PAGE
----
The cricket world has ridiculed a plan to start using baseball terminology, with an English tournament keen on changing ‘wickets’ to ‘outs’ in a bid to attract new fans.
England’s domestic competition The Hundred is considering changing several of the game’s terms, according to UK newspaper The Telegraph.
A spokeswoman for the competition has insisted ‘nothing is finalised’ and if they listen to the fans the change has no chance of being approved.
Former Australian player Brad Hogg led the criticism on social media.
“This is s**t,” he said on Twitter.
Organisers want to simplify cricket’s language, and another suggested change is for batsmen to be referred to as batters – which aligns with the women’s game and avoids sexism.
Cricket writer Isabelle Westbury praised that move but wasn’t a fan of saying ‘outs’ instead of ‘wickets’.
“Btw this doesn’t mean I like ‘outs’… I sure as hell ain’t dying on that hill,” she wrote.
Fellow cricket writer Jack Mendel described the plan as ‘utterly, utterly nonsensical semantic bollocks’, while another writer, Glenn Moore, said it would ultimately detract from the game.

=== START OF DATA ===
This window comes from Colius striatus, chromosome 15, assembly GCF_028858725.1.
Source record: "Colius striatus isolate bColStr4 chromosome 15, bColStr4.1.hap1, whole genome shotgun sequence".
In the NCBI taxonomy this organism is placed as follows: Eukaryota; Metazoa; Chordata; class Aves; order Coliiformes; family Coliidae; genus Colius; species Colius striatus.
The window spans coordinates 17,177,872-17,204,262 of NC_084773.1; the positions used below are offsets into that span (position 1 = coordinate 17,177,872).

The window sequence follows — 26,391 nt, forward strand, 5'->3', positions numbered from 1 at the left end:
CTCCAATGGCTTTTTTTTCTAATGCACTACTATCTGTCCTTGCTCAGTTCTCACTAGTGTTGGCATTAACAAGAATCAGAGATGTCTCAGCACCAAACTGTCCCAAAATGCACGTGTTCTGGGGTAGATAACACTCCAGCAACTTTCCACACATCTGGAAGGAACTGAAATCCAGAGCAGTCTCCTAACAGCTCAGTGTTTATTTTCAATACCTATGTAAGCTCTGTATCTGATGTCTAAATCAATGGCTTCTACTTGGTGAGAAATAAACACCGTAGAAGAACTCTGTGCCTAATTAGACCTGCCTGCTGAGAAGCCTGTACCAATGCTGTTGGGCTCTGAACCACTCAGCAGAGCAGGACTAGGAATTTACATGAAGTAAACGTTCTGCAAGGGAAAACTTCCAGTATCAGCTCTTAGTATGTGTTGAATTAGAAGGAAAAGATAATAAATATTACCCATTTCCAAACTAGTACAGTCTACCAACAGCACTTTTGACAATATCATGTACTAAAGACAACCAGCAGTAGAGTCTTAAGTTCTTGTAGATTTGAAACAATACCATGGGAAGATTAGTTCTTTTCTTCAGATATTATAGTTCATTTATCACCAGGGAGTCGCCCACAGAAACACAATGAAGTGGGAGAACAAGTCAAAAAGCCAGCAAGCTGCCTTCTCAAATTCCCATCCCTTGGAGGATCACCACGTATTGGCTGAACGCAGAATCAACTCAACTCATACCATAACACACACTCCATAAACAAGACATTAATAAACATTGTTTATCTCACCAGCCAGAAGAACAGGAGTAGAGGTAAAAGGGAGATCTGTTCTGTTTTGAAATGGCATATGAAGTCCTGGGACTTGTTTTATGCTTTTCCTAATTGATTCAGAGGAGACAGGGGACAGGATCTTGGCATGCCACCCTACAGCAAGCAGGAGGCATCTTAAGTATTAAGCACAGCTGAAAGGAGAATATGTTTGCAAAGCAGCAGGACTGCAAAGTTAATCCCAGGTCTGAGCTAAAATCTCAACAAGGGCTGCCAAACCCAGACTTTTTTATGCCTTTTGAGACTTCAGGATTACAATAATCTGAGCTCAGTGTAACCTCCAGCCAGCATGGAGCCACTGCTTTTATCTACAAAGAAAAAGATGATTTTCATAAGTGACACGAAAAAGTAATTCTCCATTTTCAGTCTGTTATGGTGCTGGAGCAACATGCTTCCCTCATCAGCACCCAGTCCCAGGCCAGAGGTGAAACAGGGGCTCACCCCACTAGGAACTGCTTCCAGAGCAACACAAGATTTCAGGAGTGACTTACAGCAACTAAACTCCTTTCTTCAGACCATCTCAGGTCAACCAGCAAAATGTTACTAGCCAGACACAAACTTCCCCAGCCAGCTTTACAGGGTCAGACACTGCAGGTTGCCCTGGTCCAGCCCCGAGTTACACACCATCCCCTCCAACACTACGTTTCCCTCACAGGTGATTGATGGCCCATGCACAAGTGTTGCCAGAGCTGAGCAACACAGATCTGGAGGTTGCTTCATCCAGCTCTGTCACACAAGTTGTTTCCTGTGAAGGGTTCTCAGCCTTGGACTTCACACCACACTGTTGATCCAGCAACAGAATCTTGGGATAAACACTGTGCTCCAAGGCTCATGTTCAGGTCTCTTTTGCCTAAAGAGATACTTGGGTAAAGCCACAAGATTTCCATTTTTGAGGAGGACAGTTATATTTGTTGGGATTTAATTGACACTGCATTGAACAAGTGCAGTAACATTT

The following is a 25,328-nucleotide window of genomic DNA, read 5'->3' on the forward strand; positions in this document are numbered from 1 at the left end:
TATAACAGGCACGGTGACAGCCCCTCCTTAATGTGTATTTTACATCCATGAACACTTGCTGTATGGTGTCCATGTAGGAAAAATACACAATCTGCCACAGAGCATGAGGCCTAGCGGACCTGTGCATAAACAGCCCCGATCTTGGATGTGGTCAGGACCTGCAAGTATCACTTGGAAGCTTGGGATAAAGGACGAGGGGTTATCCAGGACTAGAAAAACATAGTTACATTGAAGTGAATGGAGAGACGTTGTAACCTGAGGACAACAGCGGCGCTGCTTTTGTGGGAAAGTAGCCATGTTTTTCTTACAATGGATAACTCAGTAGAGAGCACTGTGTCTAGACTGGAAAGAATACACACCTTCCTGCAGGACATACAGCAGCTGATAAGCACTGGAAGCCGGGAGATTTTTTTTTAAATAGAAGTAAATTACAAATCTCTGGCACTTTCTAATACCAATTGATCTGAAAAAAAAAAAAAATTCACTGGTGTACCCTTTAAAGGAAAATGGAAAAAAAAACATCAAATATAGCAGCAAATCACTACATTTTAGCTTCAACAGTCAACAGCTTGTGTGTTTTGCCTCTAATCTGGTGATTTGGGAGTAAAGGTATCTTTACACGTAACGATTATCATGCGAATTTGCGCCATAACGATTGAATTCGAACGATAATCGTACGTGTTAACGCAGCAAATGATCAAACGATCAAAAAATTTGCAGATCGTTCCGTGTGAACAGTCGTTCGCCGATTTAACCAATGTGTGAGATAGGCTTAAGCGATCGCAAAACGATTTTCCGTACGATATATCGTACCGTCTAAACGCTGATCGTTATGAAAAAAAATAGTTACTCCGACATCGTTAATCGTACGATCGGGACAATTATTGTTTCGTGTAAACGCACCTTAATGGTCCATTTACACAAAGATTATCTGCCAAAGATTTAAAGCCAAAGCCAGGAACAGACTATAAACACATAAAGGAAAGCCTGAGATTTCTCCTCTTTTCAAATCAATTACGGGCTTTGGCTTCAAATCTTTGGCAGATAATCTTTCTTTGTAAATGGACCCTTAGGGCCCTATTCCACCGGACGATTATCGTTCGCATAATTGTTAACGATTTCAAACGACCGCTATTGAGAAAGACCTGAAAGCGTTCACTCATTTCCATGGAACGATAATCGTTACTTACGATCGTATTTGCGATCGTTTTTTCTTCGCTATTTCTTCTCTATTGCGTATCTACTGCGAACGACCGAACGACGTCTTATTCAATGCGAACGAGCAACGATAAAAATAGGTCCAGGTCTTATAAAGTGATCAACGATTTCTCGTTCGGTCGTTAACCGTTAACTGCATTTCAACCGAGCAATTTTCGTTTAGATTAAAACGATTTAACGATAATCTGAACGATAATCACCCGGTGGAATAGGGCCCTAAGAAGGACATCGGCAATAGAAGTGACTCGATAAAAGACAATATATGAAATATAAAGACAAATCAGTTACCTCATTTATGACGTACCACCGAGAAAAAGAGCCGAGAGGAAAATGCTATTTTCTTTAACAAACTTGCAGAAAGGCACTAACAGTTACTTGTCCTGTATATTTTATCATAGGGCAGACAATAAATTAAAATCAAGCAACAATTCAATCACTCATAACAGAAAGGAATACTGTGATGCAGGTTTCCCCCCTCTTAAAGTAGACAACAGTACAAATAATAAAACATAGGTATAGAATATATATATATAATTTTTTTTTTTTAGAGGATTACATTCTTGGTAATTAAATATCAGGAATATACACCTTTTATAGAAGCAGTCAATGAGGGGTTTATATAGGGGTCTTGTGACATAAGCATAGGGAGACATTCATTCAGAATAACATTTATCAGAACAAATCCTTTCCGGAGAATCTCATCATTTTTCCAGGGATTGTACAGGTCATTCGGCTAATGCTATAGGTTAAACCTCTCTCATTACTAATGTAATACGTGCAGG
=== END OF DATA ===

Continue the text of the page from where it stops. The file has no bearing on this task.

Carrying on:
“As a lifelong cricketer I think the idea of calling wickets ‘outs’ is patronising and dumb. But does it make cricket more accessible?” he queried.
“If so, should tennis do away with 15-15, love, deuce and all that sets and games nonsense Should golf dump birdies and bogies?
“My personal view is no. The lexicon of a sport is part of what it makes it distinctive, part, even, of its attraction. The more you learn the more you become an insider, it is like a rewards system.”
Former Australian player Brad Hogg questioned the need to use baseball terminology.
“The Hundred changing “wickets” to “outs” for dismissals is a little too much,” Hogg tweeted.
“Cricket is not baseball. It’s enough the changes in formats to tamper with the terminology!”
The Hundred’s spokeswoman said the changes had been raised after their research concluded cricket’s terminology was turning new fans away.
“The Hundred is designed to make cricket accessible to everyone, and research shows that the language of the game can sometimes be a barrier,” she said.
“Along with our broadcast partners, we want the Hundred to open cricket up to more people, as well as entertaining existing fans, so we’re discussing the clearest ways of explaining the game.”
The Hundred’s new format has each team face 100 balls each innings, with bowlers permitted to bowl a maximum of 20 balls in spells of five or 10 deliveries each.
The month-long competition kicks off in July.